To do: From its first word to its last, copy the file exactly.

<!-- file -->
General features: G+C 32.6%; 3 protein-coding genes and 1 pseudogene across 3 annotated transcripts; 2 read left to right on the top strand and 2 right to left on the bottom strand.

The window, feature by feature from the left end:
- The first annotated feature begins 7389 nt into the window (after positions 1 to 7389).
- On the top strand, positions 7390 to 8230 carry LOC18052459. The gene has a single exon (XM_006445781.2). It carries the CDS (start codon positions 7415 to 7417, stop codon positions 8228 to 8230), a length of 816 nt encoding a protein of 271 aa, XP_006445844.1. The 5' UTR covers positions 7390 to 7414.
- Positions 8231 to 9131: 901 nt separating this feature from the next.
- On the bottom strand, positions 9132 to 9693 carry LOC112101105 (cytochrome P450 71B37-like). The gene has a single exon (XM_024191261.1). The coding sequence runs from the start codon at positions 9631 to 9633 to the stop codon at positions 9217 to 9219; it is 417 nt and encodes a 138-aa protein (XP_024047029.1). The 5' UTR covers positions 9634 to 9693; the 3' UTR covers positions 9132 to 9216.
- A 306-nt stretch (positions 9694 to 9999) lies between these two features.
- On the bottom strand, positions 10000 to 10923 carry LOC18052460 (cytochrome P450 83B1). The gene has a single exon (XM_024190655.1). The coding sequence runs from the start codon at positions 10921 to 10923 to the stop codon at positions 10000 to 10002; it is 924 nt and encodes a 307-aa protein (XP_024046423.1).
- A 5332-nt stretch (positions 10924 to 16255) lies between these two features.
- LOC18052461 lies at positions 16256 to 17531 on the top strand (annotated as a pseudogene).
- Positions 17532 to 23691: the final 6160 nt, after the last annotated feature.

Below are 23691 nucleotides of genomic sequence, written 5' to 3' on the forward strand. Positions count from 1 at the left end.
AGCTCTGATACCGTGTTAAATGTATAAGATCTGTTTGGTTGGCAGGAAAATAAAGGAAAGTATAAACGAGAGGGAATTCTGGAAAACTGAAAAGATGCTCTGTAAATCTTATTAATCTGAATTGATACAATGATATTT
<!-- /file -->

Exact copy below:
General features: G+C 32.6%; 3 protein-coding genes and 1 pseudogene across 3 annotated transcripts; 2 read left to right on the top strand and 2 right to left on the bottom strand.

The window, feature by feature from the left end:
- The first annotated feature begins 7389 nt into the window (after positions 1 to 7389).
- On the top strand, positions 7390 to 8230 carry LOC18052459. The gene has a single exon (XM_006445781.2). It carries the CDS (start codon positions 7415 to 7417, stop codon positions 8228 to 8230), a length of 816 nt encoding a protein of 271 aa, XP_006445844.1. The 5' UTR covers positions 7390 to 7414.
- Positions 8231 to 9131: 901 nt separating this feature from the next.
- On the bottom strand, positions 9132 to 9693 carry LOC112101105 (cytochrome P450 71B37-like). The gene has a single exon (XM_024191261.1). The coding sequence runs from the start codon at positions 9631 to 9633 to the stop codon at positions 9217 to 9219; it is 417 nt and encodes a 138-aa protein (XP_024047029.1). The 5' UTR covers positions 9634 to 9693; the 3' UTR covers positions 9132 to 9216.
- A 306-nt stretch (positions 9694 to 9999) lies between these two features.
- On the bottom strand, positions 10000 to 10923 carry LOC18052460 (cytochrome P450 83B1). The gene has a single exon (XM_024190655.1). The coding sequence runs from the start codon at positions 10921 to 10923 to the stop codon at positions 10000 to 10002; it is 924 nt and encodes a 307-aa protein (XP_024046423.1).
- A 5332-nt stretch (positions 10924 to 16255) lies between these two features.
- LOC18052461 lies at positions 16256 to 17531 on the top strand (annotated as a pseudogene).
- Positions 17532 to 23691: the final 6160 nt, after the last annotated feature.

Below are 23691 nucleotides of genomic sequence, written 5' to 3' on the forward strand. Positions count from 1 at the left end.
AGCTCTGATACCGTGTTAAATGTATAAGATCTGTTTGGTTGGCAGGAAAATAAAGGAAAGTATAAACGAGAGGGAATTCTGGAAAACTGAAAAGATGCTCTGTAAATCTTATTAATCTGAATTGATACAATGATATTT